My own experience as a learner and teacher is that social tools deepen the learning. But it is definitely a matter of personal learning styles and treating your participants as adults who can decide how they learn best. As the instructor, there are clearly benefits - like being able to better read the room, getting really useful insights from participants, and improving your materials.
- Key Instructional Concepts As Tweets
One piece of advice that I learned from Cliff Atkinson's book was to think about your presentation key points as tweets so people can retweet them. The book has a cool worksheet to help you plan these out. It's also good to look at your Twitter transcript so you can see what resonated with participants. Here's a few points that I picked up that I will integrate into the next time I do this:
- Integrating social media into your instructional practice will change how your teach
- Be prepared to improvise more and drop the script if it isn't working with the audience
- Live in a tool for a month, and experiment with only one tool at time
- Learning the tools is like learning a music instrument, start slowly and work up speed and practice
- Don't hold all your questions until the end, take Twitter breaks and allow for questions
- Understand the art of repurposing your materials to save time
There were a lot of questions along the lines of "how much time does this take?" Why create a wiki for each workshop. I remembered some terrific blog posts that Kivi Leroux Miller wrote (here and here) about repurposing content and this definitely applies to instructional materials. All I can say that if you design for repurposing, it takes less time.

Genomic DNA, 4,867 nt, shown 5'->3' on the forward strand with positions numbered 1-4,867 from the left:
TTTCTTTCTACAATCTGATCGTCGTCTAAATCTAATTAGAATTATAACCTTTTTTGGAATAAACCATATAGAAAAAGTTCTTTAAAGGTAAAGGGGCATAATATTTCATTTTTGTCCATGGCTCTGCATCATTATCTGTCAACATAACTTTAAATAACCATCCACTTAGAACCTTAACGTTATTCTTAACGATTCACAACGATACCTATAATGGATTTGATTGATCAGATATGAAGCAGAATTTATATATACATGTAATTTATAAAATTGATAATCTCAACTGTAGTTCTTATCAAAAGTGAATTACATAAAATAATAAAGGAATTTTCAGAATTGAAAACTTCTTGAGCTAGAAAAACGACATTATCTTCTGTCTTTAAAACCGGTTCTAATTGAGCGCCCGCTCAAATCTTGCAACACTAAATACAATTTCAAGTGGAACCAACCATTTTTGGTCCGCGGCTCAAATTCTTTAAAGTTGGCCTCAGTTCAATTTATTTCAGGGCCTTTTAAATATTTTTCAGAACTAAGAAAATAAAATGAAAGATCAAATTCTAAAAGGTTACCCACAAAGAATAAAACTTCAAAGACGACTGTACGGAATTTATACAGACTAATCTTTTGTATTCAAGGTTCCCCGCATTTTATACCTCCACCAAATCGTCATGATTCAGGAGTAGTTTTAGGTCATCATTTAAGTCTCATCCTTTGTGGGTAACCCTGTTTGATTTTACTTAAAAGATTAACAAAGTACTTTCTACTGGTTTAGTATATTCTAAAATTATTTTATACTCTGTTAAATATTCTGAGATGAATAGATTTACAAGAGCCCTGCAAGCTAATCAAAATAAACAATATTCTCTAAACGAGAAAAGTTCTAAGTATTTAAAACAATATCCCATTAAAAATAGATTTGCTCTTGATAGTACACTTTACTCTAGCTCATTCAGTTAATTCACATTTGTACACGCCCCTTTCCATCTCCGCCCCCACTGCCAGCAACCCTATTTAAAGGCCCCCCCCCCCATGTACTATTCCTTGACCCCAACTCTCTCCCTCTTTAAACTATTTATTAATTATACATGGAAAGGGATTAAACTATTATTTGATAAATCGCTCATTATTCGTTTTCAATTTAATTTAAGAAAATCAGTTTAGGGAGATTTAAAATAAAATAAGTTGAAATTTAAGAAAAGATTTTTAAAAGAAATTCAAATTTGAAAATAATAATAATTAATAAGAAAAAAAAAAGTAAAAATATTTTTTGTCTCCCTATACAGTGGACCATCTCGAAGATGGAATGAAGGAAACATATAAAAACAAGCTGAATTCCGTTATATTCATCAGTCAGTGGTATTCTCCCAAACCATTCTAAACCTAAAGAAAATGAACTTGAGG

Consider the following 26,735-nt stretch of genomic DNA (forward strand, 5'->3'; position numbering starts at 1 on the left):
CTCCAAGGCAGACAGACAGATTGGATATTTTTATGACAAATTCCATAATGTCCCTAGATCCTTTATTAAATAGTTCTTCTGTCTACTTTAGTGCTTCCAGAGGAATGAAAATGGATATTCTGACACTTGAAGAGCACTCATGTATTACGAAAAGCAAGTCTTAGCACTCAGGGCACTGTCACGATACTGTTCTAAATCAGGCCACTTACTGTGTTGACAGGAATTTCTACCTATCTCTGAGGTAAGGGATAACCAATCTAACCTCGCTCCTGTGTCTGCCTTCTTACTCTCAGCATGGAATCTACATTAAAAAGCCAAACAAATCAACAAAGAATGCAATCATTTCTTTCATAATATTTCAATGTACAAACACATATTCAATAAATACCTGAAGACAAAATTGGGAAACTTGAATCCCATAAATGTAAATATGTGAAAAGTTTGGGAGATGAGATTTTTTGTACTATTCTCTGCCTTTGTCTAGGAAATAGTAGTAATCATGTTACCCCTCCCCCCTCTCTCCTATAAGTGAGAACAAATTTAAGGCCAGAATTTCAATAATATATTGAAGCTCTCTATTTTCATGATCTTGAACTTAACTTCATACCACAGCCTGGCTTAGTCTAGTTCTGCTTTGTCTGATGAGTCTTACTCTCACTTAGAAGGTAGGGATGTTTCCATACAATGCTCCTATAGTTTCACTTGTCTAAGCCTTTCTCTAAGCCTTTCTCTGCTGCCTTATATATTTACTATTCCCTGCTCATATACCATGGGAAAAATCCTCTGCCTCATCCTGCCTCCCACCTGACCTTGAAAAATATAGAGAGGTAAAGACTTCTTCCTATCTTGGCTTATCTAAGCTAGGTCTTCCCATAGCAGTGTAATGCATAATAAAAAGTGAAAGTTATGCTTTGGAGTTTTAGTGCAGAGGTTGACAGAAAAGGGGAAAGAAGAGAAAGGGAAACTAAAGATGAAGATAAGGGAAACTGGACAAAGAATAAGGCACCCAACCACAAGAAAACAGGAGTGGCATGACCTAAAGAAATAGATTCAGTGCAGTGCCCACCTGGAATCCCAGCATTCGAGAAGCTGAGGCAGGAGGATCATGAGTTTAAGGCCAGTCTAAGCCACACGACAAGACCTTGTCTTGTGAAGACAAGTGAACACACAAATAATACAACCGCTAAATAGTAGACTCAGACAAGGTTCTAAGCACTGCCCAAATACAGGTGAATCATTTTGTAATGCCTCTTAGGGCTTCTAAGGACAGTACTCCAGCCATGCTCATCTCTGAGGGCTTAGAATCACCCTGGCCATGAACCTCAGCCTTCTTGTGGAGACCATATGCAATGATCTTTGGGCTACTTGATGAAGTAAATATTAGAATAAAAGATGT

When I design a workshop, I start with a simple framework. Why, What, How. The what usually has some sort of grid. For this workshop, it was thinking about the trainer's tasks before, during, and after - and then how social media tool might enhance those tasks.
- The Place for the Nitty-Gritty How To Questions
There are always nitty gritty what button do I click questions or a specific question about whether a tool can do xyz. If you are doing a webinar that is why, what, and little bit of how - there is not time for that. One thing I do is include a list of links to the best how-to and tutorials. It is also good to have people in the back channel who can answer those questions or do a follow up session.
For follow up sessions, these are best designed as "Ask the Expert" or get your questions answers. I love the way NTEN does these sessions. They're done on the phone and chat. An NTEN staff person interviews the expert on a conference call line, while people listen and post questions in the back channel. And then an NTEN moderator in the chat answers the questions or asks them outloud, selecting the questions in a logical order.
I could imagine a two-part session. The why, what, and how and then a second ask the expert session.
Here's a few questions that were posted in the chat during the Webinar:
- What is Beth's delicious user name? (http://delicious.com/kanter)
- Can we get the full site for the twitter statistics? (Yes check here)
- Can you add audio with slideshare? (yes)
- Are the three wiki tools listed free? (yes, pbwiki, wikispaces, and wetpaint have free versions)
- For webinars - do you have a favorite webinar tool? (I use what the host uses. I like webinar software that facilitates learning between participants)
- How do you install the delicious tool to google chrome? (look here)
- Any advice about using Google Wave? (here's info about using it as backchannel)
- Have you ever used a wiki during webinar for interactivity? (once and it was disaster, best to use to supplement discussion in between phone calls)
- Extending the learning
I always ask reflective questions at the end of each training - these are 1) What's one idea you'll put into practice? 2) What's one resource you need to move forward? This is useful to ask just as the training is over, but even richer if you can ask again the next morning after everyone has had a good night's sleep.
Learning gets richer when they marinate. Unfortunately, we don't often have a whole day and half to connect with people we are training. So, here is where social media -- tools like Twitter can help you connect again with your learners.
What are your thoughts about integrating social media into your trainings? What have you learned that works or doesn't work?